16 June 2013

Couscous de lapin

I cooked the other rabbit. I had bought two that were sold as un lot — a package deal — and with the first one I made Brunswick Stew. With the second one, I made something similar but at the same time completely different: a North African couscous. Normally, you'd find it made with chicken and/or lamb.

A huge serving of North African couscous. Tomatoes, carrots, green vegetables, and turmeric provide nice colors.

Browning the rabbit
As with the Brunswick Stew, the first step was to cook the rabbit by browning it lightly and then simmering it in a seasoned liquid to make broth. I browned the rabbit in a combination of canola and olive oil, and then I poured on enough water to cover it.

The rabbit cooling after simmering for an hour

The seasonings were three small onions, three garlic cloves, half a dozen allspice berries, a dozen black peppercorns, and three bay leaves. Plus salt, of course. It simmered for an hour, and then I took it out of the liquid and let it cool. I strained the liquid to use as a base for the couscous broth.

Couscous is a kind of tomato-based soup or broth of meat and vegetables that is served with the cooked couscous "grain" — it's not a grain, actually, but a form of pasta. I had a big can of whole tomatoes in juice, and I had a lot of little bowls of cooked vegetables in the refrigerator or freezer, leftovers from recent meals. The main vegetables that you usually put in the couscous broth are onions, carrots, green beans, tomatoes, summer squash (green and yellow), turnips, and chickpeas. As you'll see from the photo below that I took and labeled, I had a greater variety than that, and it worked out really well.

Ideas for vegetables you can put into couscous broth

As for the rabbit, I decided to do what I did when I made Brunswick Stew week before last. I pulled all the meat off the bones after the rabbit had cooked and cooled down. The rabbit cooking liquid made a good base for the couscous broth, and the large and small chunks of rabbit meat went into the soup, along with the juice from the tomatoes and the cooking liquid from all the other vegetables. Turmeric, cumin, hot red pepper flakes, and other North African spices gave it good flavor.

"Pulled" rabbit meat and tomatoes from a tin

The other meat you usually have with couscous is the spicy little lamb and/or beef sausage called a merguez [mehr-GUEHZ]. We didn't have any merguez sausages, but we had some similar but fatter sausages that we got at SuperU. They were sold as « chorizettes » — little Spanish chorizos (see the photos above). They were really good with the couscous. In France, you can find merguez sausages in any supermarket.

Couscous "grain" — pasta, really — steamed with raisins

Finally, you cook the couscous "grain" or semoule. It can be steamed over the broth in a special pot called a couscousier, or it can be quick-cooked according to the directions on the package it comes in. We did the quick cooking this time, and we added a handful of raisins to the semoule. You serve some couscous grain on your plate and then you put vegetables, meats, and some of the spicy broth over it.

Another indispensable condiment to have with couscous is some of the hot red pepper paste called harissa. If you like your couscous extra-spicy, take a ladleful of the broth and squirt a tablespoon or so of harissa paste into it. Stir it with a fork to mix it all up and then dribble it over the pile of semoule and vegetables. Try it — you'll like it.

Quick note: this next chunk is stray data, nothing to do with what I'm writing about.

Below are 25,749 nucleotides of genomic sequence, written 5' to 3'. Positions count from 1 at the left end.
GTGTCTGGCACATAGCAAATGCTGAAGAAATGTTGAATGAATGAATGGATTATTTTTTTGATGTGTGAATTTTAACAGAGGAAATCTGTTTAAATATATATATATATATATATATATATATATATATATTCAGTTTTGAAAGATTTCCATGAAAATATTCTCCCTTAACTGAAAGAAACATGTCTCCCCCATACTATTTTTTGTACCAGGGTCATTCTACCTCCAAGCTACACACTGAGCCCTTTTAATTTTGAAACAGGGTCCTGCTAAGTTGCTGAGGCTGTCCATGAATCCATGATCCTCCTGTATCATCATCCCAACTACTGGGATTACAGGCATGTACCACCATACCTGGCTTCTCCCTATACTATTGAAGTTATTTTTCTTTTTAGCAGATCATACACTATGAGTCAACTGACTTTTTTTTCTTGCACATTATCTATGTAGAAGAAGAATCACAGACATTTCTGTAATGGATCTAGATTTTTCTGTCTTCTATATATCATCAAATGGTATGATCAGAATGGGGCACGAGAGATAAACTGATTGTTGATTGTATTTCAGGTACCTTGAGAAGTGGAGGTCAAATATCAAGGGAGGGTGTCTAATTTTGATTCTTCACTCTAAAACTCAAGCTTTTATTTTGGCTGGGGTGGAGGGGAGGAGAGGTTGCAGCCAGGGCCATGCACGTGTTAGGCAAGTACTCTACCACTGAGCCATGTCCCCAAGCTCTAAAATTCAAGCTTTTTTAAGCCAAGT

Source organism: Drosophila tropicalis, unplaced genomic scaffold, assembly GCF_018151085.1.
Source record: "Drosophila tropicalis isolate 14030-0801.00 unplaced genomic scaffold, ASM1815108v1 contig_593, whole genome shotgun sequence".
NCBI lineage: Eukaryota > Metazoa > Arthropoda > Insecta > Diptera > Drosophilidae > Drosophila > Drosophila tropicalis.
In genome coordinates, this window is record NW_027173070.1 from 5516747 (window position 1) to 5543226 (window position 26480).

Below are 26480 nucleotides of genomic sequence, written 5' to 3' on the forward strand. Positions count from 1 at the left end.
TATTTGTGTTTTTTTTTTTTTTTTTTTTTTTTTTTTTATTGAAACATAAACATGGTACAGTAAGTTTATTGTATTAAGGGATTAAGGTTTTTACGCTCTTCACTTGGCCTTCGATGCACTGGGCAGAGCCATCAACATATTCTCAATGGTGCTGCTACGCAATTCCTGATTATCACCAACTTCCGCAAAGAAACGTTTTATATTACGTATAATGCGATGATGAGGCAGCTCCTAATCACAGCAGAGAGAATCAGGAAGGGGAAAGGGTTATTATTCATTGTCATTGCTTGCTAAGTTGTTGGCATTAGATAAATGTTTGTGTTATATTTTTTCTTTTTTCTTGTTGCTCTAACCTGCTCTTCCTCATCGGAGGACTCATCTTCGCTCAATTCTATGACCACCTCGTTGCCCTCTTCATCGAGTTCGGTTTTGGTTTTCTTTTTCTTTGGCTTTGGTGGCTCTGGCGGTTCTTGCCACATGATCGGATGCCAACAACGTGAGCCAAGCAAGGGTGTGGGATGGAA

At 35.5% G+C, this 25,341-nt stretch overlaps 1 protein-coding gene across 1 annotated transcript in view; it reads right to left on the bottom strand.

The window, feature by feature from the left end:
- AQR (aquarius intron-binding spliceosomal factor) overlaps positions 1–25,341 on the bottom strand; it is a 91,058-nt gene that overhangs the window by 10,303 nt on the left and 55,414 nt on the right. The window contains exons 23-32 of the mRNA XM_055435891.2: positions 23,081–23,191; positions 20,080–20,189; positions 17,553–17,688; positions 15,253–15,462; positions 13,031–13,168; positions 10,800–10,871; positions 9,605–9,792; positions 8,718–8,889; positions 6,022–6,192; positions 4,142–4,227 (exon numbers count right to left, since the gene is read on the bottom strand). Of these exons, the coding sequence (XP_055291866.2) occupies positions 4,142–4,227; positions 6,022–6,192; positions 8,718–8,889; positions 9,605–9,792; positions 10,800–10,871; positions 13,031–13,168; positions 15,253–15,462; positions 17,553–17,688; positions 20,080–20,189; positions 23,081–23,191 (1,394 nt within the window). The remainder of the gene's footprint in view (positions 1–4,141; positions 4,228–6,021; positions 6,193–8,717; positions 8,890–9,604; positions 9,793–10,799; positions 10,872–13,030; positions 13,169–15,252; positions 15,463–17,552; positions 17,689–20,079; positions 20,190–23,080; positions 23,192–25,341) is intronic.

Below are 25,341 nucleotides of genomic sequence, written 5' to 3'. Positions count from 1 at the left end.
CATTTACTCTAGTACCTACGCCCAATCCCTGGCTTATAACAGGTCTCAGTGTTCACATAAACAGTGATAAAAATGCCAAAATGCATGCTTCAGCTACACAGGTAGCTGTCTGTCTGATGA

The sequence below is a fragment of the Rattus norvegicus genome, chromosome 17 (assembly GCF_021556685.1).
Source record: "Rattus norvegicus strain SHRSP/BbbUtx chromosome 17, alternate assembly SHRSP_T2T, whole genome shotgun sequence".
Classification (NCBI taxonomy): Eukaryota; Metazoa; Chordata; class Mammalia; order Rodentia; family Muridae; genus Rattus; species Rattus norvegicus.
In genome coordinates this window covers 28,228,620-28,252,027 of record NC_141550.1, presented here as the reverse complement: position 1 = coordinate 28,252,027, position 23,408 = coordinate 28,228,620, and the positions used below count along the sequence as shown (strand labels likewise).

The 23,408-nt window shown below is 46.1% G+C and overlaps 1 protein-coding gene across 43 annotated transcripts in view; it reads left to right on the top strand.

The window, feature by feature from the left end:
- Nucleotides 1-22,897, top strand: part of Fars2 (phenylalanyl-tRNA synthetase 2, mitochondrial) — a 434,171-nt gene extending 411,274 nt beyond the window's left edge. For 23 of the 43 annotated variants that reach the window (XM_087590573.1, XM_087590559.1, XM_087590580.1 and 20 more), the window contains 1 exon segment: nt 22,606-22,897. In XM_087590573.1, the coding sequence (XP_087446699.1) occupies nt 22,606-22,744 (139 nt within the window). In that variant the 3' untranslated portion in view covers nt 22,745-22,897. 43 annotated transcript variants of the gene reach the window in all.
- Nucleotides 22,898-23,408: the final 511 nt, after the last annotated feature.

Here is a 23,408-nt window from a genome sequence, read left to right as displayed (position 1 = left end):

The combination of hot peppery broth and sausages, sweet carrots, and even sweeter raisins that explode in your mouth when you bite into them... well, it's amazing. And you get all those vegetables and the rabbit (or chicken) meat as a bonus.


  1. Impressed. Great visual explanation.
    We have been planning to make a gluten free version for a while now and I think we will use Quinoa.

    Just bought a tube of Harissa yesterday.

  2. If I can walk that far, we’ll have to go to the Vent des Sables when you come visit with me. Now I’m craving couscous!

  3. Le Vent de Sable sounds like a good idea. Je t'invite... if we can figure out how to get there.

  4. H. Peter, isn't millet gluten-free. If you can find millet, use that. Quinoa would be good too and maybe easier to find.

    CHM, I think the 70 bus might get us to the Vent de Sable.

  5. Ken,
    Yes, the 70 bus goes in that direction and there should not be too much walking. Coming back would be more difficult, because of one way streets. We'll see.

  6. We could walk to the Commerce metro station which is not too far and transfer at La Motte-Piquet.

  7. Since the last time I used that 70 bus [several years ago] its route has been extended. Now there's a stop next to the restaurant and the stop coming back is just a short walk away!

  8. All this bus route talk is making me want to be in Paris eating couscous which I've never done...yet! Bon appetit.

  9. I agree with Evelyn! (your back and forth conversation with CHM took me to Paris for a minute). I love couscous. I was invited by a maroccan couple who made a sweet couscous once instead of the traditional one. It was delicious too. And what a good idea to use rabbit.

  10. Merci, Ken, for such a beautiful way to show how to prepare this Moroccan Rabbit Stew! Beautiful! The green asparagus seems best for this dish rather than the white!
    You really could sell a cookbook, me thinks!

  11. Oh, my! Beautiful (except it's still difficult for me to eat rabbit-- silly, I know) dish. Yumm!

  12. Okay, CHM, it's a date then.

    Melinda, yes, merguez sausages are spicy.

    Evelyn, next trip, couscous it is.

    Judy, you it's bunny rabbit, LOL.

  13. That lapin sure had a big...oh wait, that's a sausage!


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